Our World in Data – A Fantastic Site for Data-driven Analysis

Online open data repository and browser-based interaction site Our World in Data, from the University of Oxford, is a fantastic site for data-driven exploration.

Open data is gaining traction, and open data repositories, especially those at scale, are increasing in number. While any single location we can raid for large amounts of data is potentially a good thing, those which are interactive, web-based, and attractive are even better.

As you've probably noticed recently, there are increasing numbers of data purveyors and stewards making their collections available via online repositories of publicly-accessible data, including large data-oriented governmental organizations such as the European Union, the United Nations, and the US Census Bureau. Non-governmental players are proliferating in the space as well; as a particular example, just a few short months ago a KDnuggets post highlighted The Invisible Institute and their Citizen's Police Data Project, a database of previously-secret City of Chicago police misconduct records recently opened to the public.


When additional repositories of note gain our attention at KDnuggets, we pass them along. A new such data-driven project, Our World in Data, developed at the University of Oxford, covers a wide range of topics across many categories and disciplines, including health, violence, culture, and environmental changes; see full category listing here. The project aggregates data from a variety of sources and provides a browser-based method for interacting with the data. Directly from the project's website:

OurWorldInData is an online publication that shows how living conditions around the world are changing. It communicates this empirical knowledge through interactive data visualisations (charts and maps) and by presenting the research findings on global development that explain what drives the changes that we see and what the consequences of these changes are.

The project is for the public good; this point is stressed on the website. All data is freely available and usable under a permissive license. All of the tools used to publish Our World in Data and create the visualizations are completely open source and available on GitHub, extending the interaction possibilities for developers.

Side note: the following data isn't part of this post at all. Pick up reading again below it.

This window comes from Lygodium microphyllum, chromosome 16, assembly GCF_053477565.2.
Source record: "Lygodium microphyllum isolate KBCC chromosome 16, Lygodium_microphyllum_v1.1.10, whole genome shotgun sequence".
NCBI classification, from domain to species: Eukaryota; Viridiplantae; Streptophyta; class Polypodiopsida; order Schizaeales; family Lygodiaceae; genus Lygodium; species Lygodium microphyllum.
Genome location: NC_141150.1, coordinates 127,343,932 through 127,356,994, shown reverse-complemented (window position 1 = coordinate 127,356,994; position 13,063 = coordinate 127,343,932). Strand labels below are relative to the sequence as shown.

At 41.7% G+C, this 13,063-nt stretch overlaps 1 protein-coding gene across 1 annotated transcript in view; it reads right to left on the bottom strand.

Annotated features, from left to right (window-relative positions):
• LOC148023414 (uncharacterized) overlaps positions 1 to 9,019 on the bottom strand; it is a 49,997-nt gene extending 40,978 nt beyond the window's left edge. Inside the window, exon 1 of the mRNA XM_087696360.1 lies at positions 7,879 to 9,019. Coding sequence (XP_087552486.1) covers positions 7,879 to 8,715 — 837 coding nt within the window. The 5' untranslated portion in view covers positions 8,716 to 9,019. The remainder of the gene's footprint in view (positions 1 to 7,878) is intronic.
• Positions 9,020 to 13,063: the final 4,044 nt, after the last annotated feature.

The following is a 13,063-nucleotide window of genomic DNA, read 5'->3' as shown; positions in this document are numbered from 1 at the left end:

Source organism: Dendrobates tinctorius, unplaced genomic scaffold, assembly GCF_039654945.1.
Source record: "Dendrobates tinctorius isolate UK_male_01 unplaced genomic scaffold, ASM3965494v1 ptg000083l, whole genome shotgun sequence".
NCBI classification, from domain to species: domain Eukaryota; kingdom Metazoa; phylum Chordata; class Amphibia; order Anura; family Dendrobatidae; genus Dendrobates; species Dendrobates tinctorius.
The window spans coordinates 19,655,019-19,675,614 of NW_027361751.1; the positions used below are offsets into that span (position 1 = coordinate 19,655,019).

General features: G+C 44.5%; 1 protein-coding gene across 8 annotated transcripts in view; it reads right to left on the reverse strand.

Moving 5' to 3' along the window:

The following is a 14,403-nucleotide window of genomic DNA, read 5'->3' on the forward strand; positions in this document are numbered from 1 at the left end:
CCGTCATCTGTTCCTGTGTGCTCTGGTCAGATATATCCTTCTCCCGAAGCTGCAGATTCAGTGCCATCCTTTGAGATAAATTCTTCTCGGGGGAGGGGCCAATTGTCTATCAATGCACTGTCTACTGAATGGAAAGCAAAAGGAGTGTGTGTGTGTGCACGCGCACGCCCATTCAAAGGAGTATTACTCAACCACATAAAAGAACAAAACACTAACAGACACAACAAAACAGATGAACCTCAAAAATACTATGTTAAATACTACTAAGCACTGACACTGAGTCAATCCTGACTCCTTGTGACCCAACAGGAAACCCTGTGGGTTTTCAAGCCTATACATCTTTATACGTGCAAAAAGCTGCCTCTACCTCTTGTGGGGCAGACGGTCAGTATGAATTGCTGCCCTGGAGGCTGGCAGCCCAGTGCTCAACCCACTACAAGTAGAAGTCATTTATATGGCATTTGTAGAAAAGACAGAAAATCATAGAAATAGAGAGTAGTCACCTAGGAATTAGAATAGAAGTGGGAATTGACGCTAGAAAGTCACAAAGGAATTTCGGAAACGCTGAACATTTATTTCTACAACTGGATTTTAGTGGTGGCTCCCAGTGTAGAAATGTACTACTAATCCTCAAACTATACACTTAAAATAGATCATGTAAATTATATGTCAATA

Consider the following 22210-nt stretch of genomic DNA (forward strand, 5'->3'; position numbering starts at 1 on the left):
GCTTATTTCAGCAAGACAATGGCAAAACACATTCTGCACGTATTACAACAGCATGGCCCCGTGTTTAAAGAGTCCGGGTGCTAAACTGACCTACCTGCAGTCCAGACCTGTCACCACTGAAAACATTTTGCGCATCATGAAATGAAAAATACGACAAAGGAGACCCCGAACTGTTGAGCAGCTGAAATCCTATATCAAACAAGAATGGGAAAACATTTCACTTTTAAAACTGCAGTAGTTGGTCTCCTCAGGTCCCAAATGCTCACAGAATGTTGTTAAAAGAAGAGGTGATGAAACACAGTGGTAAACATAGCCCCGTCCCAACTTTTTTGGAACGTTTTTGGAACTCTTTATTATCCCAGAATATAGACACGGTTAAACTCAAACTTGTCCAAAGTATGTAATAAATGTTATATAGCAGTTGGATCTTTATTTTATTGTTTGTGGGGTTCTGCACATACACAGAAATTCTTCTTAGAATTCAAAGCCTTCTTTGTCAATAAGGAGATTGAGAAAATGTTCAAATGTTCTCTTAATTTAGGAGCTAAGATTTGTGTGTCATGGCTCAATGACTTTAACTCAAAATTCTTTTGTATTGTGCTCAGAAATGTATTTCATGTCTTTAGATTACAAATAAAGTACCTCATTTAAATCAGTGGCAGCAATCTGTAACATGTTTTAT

Our World in Data aims to tell the history of our world using empirical data and visualizations, with different categories dealing with different aspects of life and society. The site also shares a series of data visualization presentations, which provide an overview that cuts across many topics, demonstrating how progress comes about. Examples of these presentations include:

A Few Examples

It's difficult to choose a few representative examples of the work on the site, since everything is tantalizing and seemingly more interesting than what came before it! However, I was able to select a few visualizations to give an idea of what the site has to offer.

(Click the images for links to full sized versions.)

From the "A Visual History of War & Violence" presentation, this slide explores a particular correlation between declining violence and improving literacy rates.

Literacy rates

In the "A Visual History of Global Health" presentation, this slide visualizes the declining death rates of children under 5, as they were the age group for which the greatest improvements to health were experienced.

Child mortality

The final example comes from the "War and Peace" category, and shows the number of active global genocides by year from 1955 to 2015. Note the top right corner of visualization; it is tabbed, with 'Data' and 'Sources' both available for the particular visualization at hand. The data, its source, and its visualization are often conveniently co-located.


Data sources for the project are varied; each category or "A Visual History" presentation's slide cites its particular sources.

There really is a wealth of data to explore in Our World in Data, for casual dataphiles, academics researchers, and data scientists alike. If you've read this far, chances are you're someone who would appreciate the project, the site, and the data it visualizes and provides access to. This post and the few images included within do not do the project justice; have a look at Our World in Data for yourself.